Our culture places a high value on happiness—having the best job, house, the most friends, things in general. We’re constantly in a state of grasping for something—filling ourselves up from the outside.
And it’s totally bumming us out.
Susan David is a psychologist at Harvard Medical School and author of Emotional Agility: Get Unstuck, Embrace Change, and Thrive in Work and Life. She says our obsession with happiness hinders our ability to do the hard work of living: being able to recover from setbacks when we inevitably make mistakes, or lose a job—you know, when that picture-perfect veneer we were working away at starts to erode.
It is really important that as human beings we develop our capacity to deal with our thoughts and emotions in a way that isn’t a struggle, in a way that embraces them and is with them and is able to learn from them.
Harvard Medical School
“It is really important that as human beings we develop our capacity to deal with our thoughts and emotions in a way that isn’t a struggle, in a way that embraces them and is with them and is able to learn from them,” says David in a recent video for Big Think. She continues:
What I worry about when there is this message of be happy is that people then automatically assume that when they have a difficult thought or feeling that they should push it aside, that it’s somehow a sign of weakness. And what that does is it actually stops people from being authentic with themselves. It hinders our ability to learn from our experience. And I believe that it is stopping us as a society, including our children, from developing higher levels of well-being and resilience.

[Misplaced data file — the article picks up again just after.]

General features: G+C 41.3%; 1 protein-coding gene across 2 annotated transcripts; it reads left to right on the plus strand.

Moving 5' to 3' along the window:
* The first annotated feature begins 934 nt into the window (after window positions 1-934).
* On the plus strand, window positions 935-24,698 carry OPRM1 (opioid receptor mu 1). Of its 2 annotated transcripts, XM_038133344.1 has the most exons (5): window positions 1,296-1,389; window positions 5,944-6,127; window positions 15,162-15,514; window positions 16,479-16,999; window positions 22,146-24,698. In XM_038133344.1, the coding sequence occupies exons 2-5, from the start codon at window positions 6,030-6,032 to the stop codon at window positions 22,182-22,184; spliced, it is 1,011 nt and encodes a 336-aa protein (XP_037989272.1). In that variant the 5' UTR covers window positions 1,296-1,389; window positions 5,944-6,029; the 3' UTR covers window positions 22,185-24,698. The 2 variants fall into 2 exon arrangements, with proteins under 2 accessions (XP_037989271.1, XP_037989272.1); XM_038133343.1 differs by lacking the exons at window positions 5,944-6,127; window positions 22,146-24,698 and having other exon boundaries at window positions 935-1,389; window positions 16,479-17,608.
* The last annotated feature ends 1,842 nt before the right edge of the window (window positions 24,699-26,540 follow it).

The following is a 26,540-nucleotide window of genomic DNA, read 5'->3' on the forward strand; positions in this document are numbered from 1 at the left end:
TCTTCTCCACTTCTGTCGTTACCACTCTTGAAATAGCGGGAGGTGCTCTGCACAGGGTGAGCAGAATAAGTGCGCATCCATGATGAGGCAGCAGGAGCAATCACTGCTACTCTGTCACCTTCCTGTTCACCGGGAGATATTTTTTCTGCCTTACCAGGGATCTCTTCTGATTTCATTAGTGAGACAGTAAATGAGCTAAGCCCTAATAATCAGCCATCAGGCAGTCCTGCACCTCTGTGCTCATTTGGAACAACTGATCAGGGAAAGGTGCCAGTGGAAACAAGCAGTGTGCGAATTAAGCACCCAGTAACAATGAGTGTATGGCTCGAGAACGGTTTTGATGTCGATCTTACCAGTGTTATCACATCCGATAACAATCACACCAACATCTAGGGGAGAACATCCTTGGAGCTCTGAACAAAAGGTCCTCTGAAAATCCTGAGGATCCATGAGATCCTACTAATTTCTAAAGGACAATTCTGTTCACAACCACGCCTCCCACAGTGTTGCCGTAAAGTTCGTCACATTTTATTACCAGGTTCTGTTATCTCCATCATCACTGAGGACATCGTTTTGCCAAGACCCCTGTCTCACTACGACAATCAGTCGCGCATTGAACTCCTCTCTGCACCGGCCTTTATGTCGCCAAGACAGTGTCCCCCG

David suggests we instead focus on what’s important for us, and happiness will become “a byproduct of that focus”:
Go Deeper: Listen to a Guided Mindfulness Practice for Turning Toward Difficulty
If you want to work on turning toward any difficulty you might be dealing with right now, explore this practice from meditation teacher and author Ed Halliwell, author of Into The Heart of Mindfulness.
Sometimes our experience is painful and difficult. And there may be little or nothing we can do about the arising of the pain or difficulty. In these cases. We may be able to work with what’s happening skillfully by exploring our relationship to it. Most of us have a habitual pattern of turning away from problems or trying to get rid of unpleasant events. Unfortunately, this often seems to increase our sense of stress because if pain is already present, you can’t get rid of it by trying to run away from it. So in mindfulness practice, we gently experiment with reversing this habit by turning gently towards difficult experiences that come up in our meditation.
This practice is usually best done in small doses at first. Preferably working with difficulties that aren’t likely to be overwhelming. It’s important to remember that you’re in charge of how you undertake this experiment. You can return to mindfulness of breathing as an anchor at any time or let go of this practice for a while if you need to, being kind to yourself.
Research suggests that we turn towards pain and discomfort, we can experience less of it. Read more on the science and practice of staying present through difficult times.